Hollingworth believed the powers of social suggestion and public opinion were just two of the many ways that men tried to exert “social control” over women. In a radical paper published in the American Journal of Sociology in 1916, she suggested that the government tried to compel women to bear children by making it illegal to spread information about birth control: “While affirming the essential nature of woman to be satisfied with maternity and with maternal duties only,” Hollingworth wrote, “society has always taken every precaution to close the avenues to ways of escape therefrom.”
Hollingworth’s passion was driven by the discrimination she had encountered upon arriving in New York and being forced to stay home.
She eventually found her own escape route through science, but it was more of an accidental path than a carefully plotted breakout. After graduating from the University of Nebraska in 1906, she worked as a teacher in two local towns. In December 1908, she married her college classmate Harry Hollingworth, joining him in New York City, where he was studying for a PhD in psychology at Columbia. There, she soon discovered that married women were barred from teaching jobs.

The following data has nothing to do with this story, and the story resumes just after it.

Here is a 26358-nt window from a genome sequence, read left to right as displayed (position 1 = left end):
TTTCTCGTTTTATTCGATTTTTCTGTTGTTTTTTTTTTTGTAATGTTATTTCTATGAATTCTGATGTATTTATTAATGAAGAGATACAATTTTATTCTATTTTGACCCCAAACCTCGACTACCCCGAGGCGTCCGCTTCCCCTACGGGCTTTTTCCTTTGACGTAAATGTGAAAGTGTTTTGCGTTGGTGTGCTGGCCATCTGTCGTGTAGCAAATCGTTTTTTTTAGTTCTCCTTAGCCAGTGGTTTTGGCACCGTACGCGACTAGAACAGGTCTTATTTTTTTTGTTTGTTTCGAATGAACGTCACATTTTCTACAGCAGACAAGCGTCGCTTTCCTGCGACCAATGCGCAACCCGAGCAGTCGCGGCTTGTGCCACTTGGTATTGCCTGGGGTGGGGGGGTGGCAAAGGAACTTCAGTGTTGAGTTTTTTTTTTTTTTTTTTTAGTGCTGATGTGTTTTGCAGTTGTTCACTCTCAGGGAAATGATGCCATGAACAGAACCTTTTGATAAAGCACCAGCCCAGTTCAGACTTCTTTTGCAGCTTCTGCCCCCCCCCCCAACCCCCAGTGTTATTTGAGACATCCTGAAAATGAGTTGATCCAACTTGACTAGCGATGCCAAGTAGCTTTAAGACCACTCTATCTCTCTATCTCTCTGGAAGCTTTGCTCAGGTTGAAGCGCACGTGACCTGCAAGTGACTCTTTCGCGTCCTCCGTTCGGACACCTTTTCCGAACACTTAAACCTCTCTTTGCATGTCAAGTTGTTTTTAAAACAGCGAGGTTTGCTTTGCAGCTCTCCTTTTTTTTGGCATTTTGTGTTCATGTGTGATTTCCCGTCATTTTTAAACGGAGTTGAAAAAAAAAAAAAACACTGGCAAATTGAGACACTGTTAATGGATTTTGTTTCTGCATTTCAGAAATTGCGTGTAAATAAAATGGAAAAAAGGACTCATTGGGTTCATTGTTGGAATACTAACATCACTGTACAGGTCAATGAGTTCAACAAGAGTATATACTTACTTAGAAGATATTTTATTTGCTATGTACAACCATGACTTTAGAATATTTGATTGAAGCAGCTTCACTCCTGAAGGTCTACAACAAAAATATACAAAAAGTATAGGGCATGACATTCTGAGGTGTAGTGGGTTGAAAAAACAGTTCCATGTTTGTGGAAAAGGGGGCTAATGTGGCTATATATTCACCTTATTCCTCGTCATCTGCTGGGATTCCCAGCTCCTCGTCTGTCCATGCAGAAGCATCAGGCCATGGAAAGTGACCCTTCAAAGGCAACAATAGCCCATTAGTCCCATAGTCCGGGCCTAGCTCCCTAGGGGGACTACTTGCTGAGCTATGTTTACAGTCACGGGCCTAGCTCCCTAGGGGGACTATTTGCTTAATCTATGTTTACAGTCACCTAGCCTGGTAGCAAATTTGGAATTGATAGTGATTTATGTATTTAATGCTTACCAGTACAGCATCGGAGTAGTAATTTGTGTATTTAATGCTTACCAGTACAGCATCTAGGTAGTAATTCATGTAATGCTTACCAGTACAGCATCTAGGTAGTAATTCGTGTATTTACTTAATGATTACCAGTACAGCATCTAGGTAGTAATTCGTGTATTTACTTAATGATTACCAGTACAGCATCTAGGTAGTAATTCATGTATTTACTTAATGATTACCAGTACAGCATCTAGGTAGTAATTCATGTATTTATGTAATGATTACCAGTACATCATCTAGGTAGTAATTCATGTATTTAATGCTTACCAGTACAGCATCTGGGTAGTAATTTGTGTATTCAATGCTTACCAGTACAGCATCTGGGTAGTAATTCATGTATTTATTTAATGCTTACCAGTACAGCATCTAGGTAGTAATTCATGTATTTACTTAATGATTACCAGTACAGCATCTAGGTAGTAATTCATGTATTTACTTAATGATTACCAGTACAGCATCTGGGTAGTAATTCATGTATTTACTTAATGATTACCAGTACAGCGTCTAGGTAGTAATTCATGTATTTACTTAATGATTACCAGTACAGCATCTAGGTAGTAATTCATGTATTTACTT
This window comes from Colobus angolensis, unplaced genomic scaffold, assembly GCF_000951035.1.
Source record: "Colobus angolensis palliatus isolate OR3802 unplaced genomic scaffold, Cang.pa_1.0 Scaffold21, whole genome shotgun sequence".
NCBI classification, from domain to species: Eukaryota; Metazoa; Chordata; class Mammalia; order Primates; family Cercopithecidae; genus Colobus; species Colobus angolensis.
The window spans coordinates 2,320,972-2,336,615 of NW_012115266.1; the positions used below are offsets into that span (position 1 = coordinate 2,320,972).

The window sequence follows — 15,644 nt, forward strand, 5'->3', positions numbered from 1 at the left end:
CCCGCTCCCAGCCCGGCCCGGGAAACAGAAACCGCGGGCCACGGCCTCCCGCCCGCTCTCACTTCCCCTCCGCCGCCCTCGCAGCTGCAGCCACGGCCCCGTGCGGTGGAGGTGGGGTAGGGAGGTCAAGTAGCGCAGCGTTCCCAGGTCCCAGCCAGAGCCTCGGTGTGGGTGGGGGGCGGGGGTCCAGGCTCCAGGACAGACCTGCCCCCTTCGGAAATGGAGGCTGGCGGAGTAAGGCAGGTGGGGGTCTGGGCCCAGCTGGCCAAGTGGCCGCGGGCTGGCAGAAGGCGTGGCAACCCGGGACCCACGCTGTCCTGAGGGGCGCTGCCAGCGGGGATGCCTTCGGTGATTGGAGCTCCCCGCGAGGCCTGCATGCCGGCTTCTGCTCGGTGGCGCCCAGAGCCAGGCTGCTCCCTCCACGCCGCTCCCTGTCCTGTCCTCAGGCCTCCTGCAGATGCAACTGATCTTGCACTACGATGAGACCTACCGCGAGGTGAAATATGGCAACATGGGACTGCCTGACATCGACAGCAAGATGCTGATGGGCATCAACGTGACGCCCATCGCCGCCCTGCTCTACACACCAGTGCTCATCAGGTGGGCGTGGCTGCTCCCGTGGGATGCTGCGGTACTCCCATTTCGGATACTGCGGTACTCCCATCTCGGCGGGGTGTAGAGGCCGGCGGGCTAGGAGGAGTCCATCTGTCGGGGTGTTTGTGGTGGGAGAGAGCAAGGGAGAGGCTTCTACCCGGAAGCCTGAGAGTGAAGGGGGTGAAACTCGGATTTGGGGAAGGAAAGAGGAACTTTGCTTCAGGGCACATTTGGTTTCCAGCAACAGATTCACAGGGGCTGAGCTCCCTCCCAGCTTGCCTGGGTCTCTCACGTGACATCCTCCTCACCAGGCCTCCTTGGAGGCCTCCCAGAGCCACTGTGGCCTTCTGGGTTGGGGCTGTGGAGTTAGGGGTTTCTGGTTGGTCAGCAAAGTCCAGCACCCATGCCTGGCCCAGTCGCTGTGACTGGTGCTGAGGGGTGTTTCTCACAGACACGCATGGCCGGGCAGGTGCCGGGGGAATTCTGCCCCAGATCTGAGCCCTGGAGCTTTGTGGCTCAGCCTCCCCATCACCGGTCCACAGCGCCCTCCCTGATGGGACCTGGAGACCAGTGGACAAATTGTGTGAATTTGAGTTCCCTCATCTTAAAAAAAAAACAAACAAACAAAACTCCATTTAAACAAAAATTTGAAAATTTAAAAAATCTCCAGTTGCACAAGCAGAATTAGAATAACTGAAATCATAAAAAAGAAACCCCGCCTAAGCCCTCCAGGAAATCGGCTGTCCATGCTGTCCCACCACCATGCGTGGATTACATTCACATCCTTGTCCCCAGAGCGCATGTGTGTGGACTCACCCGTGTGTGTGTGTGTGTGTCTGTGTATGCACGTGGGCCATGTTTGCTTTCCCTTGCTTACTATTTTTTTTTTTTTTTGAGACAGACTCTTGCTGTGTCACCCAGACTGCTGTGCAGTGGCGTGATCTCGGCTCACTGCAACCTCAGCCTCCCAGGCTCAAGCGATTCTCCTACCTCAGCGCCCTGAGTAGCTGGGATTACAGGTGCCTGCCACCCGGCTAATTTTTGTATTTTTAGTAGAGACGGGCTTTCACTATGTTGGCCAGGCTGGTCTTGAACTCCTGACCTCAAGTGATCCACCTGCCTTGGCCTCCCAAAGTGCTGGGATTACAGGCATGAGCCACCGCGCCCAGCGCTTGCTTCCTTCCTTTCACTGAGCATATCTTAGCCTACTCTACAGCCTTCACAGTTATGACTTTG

The prevailing wisdom at the time was that women couldn’t be both homemakers and professionals, because they would fail in their primary duties to their husbands and families. After three years of sitting in an apartment waiting for her husband to come home from his poorly paid teaching position at Barnard, the women’s college affiliated with Columbia, liberation came in the form of a corporate benefactor: Coca-Cola.
In 1911, the U.S. government was suing the Coca-Cola Company for selling an “adulterated beverage” with added caffeine. Harry Hollingworth took on the assignment, which his mentors had rejected, to research the effects of caffeine on mental function. Industry work was stigmatized as corrupting the scientific process, but Harry desperately needed the money. While the total amount of the contract is unknown, it was enough for him to hire Leta full-time as assistant director of the study, as well as cover some of the cost for her to attend graduate school. Over the course of their experiments, they recorded 64,000 measurements—all by hand—finding caffeine, especially at the doses used in Coca-Cola, was not harmful.